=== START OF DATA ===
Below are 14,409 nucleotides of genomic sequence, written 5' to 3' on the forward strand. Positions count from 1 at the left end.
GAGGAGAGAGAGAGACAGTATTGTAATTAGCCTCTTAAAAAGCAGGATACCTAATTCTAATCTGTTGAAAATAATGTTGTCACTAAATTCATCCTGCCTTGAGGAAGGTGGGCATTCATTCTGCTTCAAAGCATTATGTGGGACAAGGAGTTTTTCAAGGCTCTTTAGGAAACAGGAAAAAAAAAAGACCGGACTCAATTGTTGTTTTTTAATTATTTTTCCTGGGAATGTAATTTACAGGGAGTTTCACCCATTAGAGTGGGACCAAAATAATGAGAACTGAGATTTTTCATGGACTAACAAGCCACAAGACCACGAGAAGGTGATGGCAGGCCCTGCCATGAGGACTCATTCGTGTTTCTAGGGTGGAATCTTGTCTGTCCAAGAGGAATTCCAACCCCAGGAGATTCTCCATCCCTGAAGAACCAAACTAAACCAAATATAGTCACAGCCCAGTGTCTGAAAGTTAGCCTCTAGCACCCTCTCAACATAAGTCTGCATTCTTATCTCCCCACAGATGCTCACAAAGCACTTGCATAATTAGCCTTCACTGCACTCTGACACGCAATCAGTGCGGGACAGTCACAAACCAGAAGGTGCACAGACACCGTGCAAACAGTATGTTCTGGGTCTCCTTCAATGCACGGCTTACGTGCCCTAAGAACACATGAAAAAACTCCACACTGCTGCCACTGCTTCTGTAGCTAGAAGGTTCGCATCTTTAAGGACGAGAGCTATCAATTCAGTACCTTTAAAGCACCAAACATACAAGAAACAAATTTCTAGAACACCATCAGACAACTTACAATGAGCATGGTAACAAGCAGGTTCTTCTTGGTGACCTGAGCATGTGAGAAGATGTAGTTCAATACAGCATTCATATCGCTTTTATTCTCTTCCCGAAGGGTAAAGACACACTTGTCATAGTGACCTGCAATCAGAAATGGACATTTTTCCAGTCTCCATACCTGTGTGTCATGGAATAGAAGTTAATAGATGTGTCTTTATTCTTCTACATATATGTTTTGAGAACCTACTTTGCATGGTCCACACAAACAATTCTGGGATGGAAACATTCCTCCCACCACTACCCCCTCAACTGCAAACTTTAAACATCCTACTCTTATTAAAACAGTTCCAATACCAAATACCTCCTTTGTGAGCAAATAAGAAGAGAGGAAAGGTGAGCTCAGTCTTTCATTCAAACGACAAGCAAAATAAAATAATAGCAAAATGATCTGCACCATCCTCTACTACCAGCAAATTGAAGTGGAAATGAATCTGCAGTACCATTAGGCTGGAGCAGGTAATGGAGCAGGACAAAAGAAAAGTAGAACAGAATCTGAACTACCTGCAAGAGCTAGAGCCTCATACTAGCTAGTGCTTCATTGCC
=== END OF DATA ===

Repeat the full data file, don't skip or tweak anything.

Below are 14,409 nucleotides of genomic sequence, written 5' to 3' on the forward strand. Positions count from 1 at the left end.
GAGGAGAGAGAGAGACAGTATTGTAATTAGCCTCTTAAAAAGCAGGATACCTAATTCTAATCTGTTGAAAATAATGTTGTCACTAAATTCATCCTGCCTTGAGGAAGGTGGGCATTCATTCTGCTTCAAAGCATTATGTGGGACAAGGAGTTTTTCAAGGCTCTTTAGGAAACAGGAAAAAAAAAAGACCGGACTCAATTGTTGTTTTTTAATTATTTTTCCTGGGAATGTAATTTACAGGGAGTTTCACCCATTAGAGTGGGACCAAAATAATGAGAACTGAGATTTTTCATGGACTAACAAGCCACAAGACCACGAGAAGGTGATGGCAGGCCCTGCCATGAGGACTCATTCGTGTTTCTAGGGTGGAATCTTGTCTGTCCAAGAGGAATTCCAACCCCAGGAGATTCTCCATCCCTGAAGAACCAAACTAAACCAAATATAGTCACAGCCCAGTGTCTGAAAGTTAGCCTCTAGCACCCTCTCAACATAAGTCTGCATTCTTATCTCCCCACAGATGCTCACAAAGCACTTGCATAATTAGCCTTCACTGCACTCTGACACGCAATCAGTGCGGGACAGTCACAAACCAGAAGGTGCACAGACACCGTGCAAACAGTATGTTCTGGGTCTCCTTCAATGCACGGCTTACGTGCCCTAAGAACACATGAAAAAACTCCACACTGCTGCCACTGCTTCTGTAGCTAGAAGGTTCGCATCTTTAAGGACGAGAGCTATCAATTCAGTACCTTTAAAGCACCAAACATACAAGAAACAAATTTCTAGAACACCATCAGACAACTTACAATGAGCATGGTAACAAGCAGGTTCTTCTTGGTGACCTGAGCATGTGAGAAGATGTAGTTCAATACAGCATTCATATCGCTTTTATTCTCTTCCCGAAGGGTAAAGACACACTTGTCATAGTGACCTGCAATCAGAAATGGACATTTTTCCAGTCTCCATACCTGTGTGTCATGGAATAGAAGTTAATAGATGTGTCTTTATTCTTCTACATATATGTTTTGAGAACCTACTTTGCATGGTCCACACAAACAATTCTGGGATGGAAACATTCCTCCCACCACTACCCCCTCAACTGCAAACTTTAAACATCCTACTCTTATTAAAACAGTTCCAATACCAAATACCTCCTTTGTGAGCAAATAAGAAGAGAGGAAAGGTGAGCTCAGTCTTTCATTCAAACGACAAGCAAAATAAAATAATAGCAAAATGATCTGCACCATCCTCTACTACCAGCAAATTGAAGTGGAAATGAATCTGCAGTACCATTAGGCTGGAGCAGGTAATGGAGCAGGACAAAAGAAAAGTAGAACAGAATCTGAACTACCTGCAAGAGCTAGAGCCTCATACTAGCTAGTGCTTCATTGCC